But yesterday Clinton made statements that did worse than wade in the gutter of gender victimizing, race baiting, divisive politics.
Comparisons, though sometimes inflammatory, can often be instructive in understanding the gravity of contemporary political realities. But Clinton - sans irony - compared the disenfranchisement of Michigan and Florida voters in the 2008 Democratic nomination contest with one of the major U.S. social movements of the 20th century, and in effect denigrated a core life changing juncture in her generation's coming of age in order to pander for votes. Correct me if I'm wrong, but I don't believe anyone in Florida or Michigan was lynched, firebombed or disappeared in fighting for their right to the vote.

Clearly Clinton's moral relativism (read: lying) seems to mean nada to most white women Boomers who are after the crown, principles be damned. I have to wonder about other Boomers out there, though, like Glenn Loury who support her because it's their generation's "time". Does he still think its acceptable to support this candidate when she would willingly sell out one of their shared formative experiences? And does he and other thinking Boomers really think this kind of behavior would stop once the power was seized? I've got to ask: can you people come to your senses on this woman and these kind of tactics already? Or will this really require an actuarial solution to be rectified?

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In Defense of the Guilty White Liberal

Finally a white person publicly states the obvious:

Guilt is good, people! The only people who don't suffer guilt are sociopaths and serial killers. Guilt means you have a conscience. You have self-awareness, you have—in the case of America's history of racism—historical awareness. Just because things have gotten better in the present doesn't mean we can erase racism from our past or ignore its enduring legacy.

It's a shame that the country had to go damned near off the deep end for folks to be able to come to their senses.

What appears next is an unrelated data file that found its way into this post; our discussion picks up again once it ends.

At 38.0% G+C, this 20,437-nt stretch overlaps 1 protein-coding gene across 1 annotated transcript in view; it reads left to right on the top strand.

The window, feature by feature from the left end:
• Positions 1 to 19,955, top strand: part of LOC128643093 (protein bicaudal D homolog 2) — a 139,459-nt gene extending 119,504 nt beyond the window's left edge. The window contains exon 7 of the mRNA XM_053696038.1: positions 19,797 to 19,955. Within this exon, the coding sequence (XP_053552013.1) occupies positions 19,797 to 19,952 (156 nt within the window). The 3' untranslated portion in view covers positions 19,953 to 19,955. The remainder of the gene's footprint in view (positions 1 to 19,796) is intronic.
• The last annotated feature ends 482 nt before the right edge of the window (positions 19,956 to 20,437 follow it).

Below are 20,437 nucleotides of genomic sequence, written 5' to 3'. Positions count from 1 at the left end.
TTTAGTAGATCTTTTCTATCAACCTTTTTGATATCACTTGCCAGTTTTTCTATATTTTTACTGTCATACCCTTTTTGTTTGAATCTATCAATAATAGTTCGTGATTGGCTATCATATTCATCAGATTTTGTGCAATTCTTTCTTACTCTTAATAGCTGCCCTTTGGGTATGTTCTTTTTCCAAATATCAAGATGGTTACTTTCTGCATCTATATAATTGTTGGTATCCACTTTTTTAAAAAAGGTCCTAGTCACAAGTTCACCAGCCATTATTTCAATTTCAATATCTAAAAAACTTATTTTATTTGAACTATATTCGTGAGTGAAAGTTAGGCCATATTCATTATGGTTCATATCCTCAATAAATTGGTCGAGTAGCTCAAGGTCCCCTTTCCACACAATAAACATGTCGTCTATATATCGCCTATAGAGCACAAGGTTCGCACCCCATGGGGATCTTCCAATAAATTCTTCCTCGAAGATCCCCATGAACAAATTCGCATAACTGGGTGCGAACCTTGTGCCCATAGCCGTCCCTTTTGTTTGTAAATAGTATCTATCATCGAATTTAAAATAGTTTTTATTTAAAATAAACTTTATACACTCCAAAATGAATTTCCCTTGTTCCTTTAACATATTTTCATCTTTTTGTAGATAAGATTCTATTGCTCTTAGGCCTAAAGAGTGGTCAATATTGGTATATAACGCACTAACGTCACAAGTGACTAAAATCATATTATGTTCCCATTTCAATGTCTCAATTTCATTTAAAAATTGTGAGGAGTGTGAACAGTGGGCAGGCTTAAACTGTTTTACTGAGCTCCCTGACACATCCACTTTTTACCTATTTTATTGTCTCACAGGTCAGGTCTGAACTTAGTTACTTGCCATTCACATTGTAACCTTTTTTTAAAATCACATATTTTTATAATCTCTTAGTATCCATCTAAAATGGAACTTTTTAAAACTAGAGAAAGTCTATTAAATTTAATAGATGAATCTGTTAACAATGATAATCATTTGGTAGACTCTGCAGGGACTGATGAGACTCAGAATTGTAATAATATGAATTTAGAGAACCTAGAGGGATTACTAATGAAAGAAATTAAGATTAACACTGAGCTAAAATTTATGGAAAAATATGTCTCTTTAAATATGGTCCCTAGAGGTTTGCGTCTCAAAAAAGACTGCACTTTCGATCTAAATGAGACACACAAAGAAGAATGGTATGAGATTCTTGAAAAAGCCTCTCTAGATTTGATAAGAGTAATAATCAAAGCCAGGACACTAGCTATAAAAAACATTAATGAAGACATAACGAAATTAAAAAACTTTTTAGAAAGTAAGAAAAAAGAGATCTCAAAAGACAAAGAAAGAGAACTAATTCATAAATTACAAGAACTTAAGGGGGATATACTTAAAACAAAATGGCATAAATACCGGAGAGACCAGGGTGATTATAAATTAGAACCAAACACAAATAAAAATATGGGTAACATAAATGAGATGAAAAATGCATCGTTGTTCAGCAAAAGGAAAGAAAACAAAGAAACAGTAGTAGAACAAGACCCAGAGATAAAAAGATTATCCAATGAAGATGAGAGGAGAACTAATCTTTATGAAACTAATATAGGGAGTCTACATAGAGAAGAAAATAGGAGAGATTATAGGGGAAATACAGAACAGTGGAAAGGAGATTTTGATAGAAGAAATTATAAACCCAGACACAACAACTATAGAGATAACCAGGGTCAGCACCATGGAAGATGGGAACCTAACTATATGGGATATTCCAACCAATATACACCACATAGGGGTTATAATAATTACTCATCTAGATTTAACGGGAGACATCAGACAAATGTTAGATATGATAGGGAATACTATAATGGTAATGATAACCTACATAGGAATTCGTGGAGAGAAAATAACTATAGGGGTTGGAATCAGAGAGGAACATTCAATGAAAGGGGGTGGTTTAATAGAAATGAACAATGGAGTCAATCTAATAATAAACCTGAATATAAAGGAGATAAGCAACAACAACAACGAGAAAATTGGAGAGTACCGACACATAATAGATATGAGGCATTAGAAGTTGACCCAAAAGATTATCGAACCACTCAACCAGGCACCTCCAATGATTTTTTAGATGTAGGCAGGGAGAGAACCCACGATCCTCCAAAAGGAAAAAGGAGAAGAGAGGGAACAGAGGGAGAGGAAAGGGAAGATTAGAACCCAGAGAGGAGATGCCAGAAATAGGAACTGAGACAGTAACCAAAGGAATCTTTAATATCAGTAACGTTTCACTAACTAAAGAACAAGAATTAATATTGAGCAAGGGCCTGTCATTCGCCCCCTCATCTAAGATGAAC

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Wednesday, May 21, 2008

Obama's VP?

Senator Jim Webb (D-VA) tackles the race issue from the working class white perspective, making a clear case for the VP slot in an Obama administration...

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Tuesday, May 20, 2008


I admit, even sometimes I get a little carried away...

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Sunday, May 18, 2008

Racial Passing: A Concept Whose Time has Passed?

Senator Obama's meteoric rise from obscurity just 4 years ago to his almost certain clinching of the 2008 Democratic Party nomination (and barring a kamikaze move by the Clintons, the presidency) has raised the specter of race in both public and private conversation to levels not seen since the Civil Rights era. And what has become clear is that there is no longer a consensus on the assumptions that most folks make both privately and publicly about identity and culture, and how they relate to the political sphere. The fact that there are differences in perspective, especially along generational lines as opposed to racial ones, appears to be a strange shock to a lot of folks in the 50+ set. It's as if the Baby Boomers took the Civil Rights Movement as the end in itself, and not the means to the end - which was supposed to be a color-blind, more racially equitable society.

Clinton minions who wish to see her secure the nomination at all costs are consistently the worst perpetrators of this strange myopia, insulting the generations who grew up in an integrated society because they don't (and can't by definition) subscribe to the neurosis of that barrier-busting generation. Senator Obama spoke directly to this generational divide in regard to the African American community when he tried to give some context to the anger expressed by Reverend Wright in the clips aired ad infinitum on Fox News, et al. The Reverend was not to be outdone by the Clinton crew, and his fratricidal impulse in defense of his generational worldview nearly derailed the aspiring candidate. A lot of black folks wondered aloud what the hell Wright was thinking. Did the brother have his eyes on the prize or what?